A personal word about... Essential Counter Histories

What are "counter histories" and what makes them "essential"?  Well, neither term is perfect here.  Firstly because this site section isn't intended to call out any "them and other" relationship in particular, between versions of stories, between peoples, between those in power and those that aren't.  And secondly because it certainly doesn't claim that one version of history is more essential than another either.  

Actually the goal is much more simplistic and practical for students of history.  In Quebec we follow a specific History of Quebec and Canada program that basically outlines a version of history we know well, and that on the whole we can relate to, at least in so far as it describes a "national" story that (correctly I think) sets us apart from the larger Canadian or world experience.  But as with every program of study, things get left out, and so quite naturallly anyone who actively and critically engages in the study of history will (and should) notice these gaps, what is not mentioned, or perhaps the ways in which facts and events that are mentioned are done so insufficiently or are lacking in some way, or even skewed.  And no two individuals will notice these same gaps or in the same way, and in that way eacy researcher/critical student will supplement the program in different ways.

Over the last two years Matt Russell (WQSB) and I have been creating scenarios and document collection packages for the new History of Quebec and Canada program.  (Go to page)  As we worked to research the prescribed areas of historical knowledge, we couldn't help but go off on tangents, exploring interesting new facts, people, places and other perspectives that were not there on the surface but that we felt were essential to the way we came to understand the past.  And so inevitably these additions couldn't help but be personal choices on our part.  True, in some cases these were "counter" stories to a seemingly restrictive list of program content. But in most cases our "finds" came out of the natural experience of continuing to explore historical actors and witnesses, of considering the situation in place and in time, of identifying contexts, causes, and intentions, i.e. the experience of enacting the very competencies the program also so ephatically describes: to characterize periods in time, to interpret social phenomena!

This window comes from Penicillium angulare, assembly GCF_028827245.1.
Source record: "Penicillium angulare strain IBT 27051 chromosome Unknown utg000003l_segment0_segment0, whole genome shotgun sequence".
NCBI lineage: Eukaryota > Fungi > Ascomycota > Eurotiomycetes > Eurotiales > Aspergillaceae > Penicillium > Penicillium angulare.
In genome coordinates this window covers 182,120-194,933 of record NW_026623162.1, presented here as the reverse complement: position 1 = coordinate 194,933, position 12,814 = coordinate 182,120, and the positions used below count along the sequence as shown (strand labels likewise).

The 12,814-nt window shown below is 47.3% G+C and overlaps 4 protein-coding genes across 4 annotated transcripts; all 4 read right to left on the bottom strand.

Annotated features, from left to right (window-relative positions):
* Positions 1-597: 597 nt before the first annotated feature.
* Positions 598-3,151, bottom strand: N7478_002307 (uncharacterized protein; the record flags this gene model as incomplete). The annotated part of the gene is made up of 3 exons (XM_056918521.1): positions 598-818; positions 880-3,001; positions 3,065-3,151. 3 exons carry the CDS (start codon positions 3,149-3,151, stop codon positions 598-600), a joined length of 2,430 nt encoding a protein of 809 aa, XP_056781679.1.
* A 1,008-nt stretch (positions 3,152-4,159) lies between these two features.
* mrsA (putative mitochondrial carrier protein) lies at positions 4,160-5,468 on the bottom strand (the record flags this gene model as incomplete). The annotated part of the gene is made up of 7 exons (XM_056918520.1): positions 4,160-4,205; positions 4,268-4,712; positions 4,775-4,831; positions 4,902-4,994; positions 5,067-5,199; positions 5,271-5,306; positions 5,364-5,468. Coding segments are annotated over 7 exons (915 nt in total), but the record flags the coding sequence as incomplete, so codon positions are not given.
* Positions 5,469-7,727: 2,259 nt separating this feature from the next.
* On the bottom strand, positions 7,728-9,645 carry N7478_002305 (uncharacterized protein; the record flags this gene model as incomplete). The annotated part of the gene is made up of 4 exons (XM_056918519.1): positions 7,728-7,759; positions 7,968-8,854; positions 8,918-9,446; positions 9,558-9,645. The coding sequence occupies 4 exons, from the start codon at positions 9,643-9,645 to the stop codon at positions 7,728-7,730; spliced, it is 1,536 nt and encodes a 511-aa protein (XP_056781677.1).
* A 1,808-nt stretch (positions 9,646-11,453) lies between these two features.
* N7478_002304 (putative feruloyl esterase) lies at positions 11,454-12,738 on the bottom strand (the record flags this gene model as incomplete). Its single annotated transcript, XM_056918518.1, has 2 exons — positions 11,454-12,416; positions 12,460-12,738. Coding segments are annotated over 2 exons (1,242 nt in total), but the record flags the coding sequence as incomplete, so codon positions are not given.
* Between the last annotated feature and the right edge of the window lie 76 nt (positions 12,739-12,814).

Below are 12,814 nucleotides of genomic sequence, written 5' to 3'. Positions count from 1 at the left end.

As many of you will remember, in our Secondary 3 training session on the program content for the new programs, Matt and I (and many of you!) noticed many "opportunities" to broaden the essential knowledges list.  There are a few missing (ex. LGBT++, Marginalized, etc.) but here are a few we've already highlighted with these icons in our collections:

Local History

Very often some of the best sources for historical information you can find on the internet come from local historical societies, museums, individuals from the area who have a story to tell.  The program covers many regions, but sometimes it doesn't mention what is just next door.  Or sometimes it's perspective is a larger national or cultural one, and then you find another perspective to add!  Local history can also make learning about history more interesting!

Links to various examples in our collections... coming soon.

World History/Global Context

Some criticize provincial programs because they seem to follow a set narrative.  But the new program allows for an exploration of broader contexts, via the competencies, but also through specific examples.  Of course you might want to expand on a "fact" by including other historical/global contexts not mentioned. 

Links to various examples in our collections... coming soon.

Women's History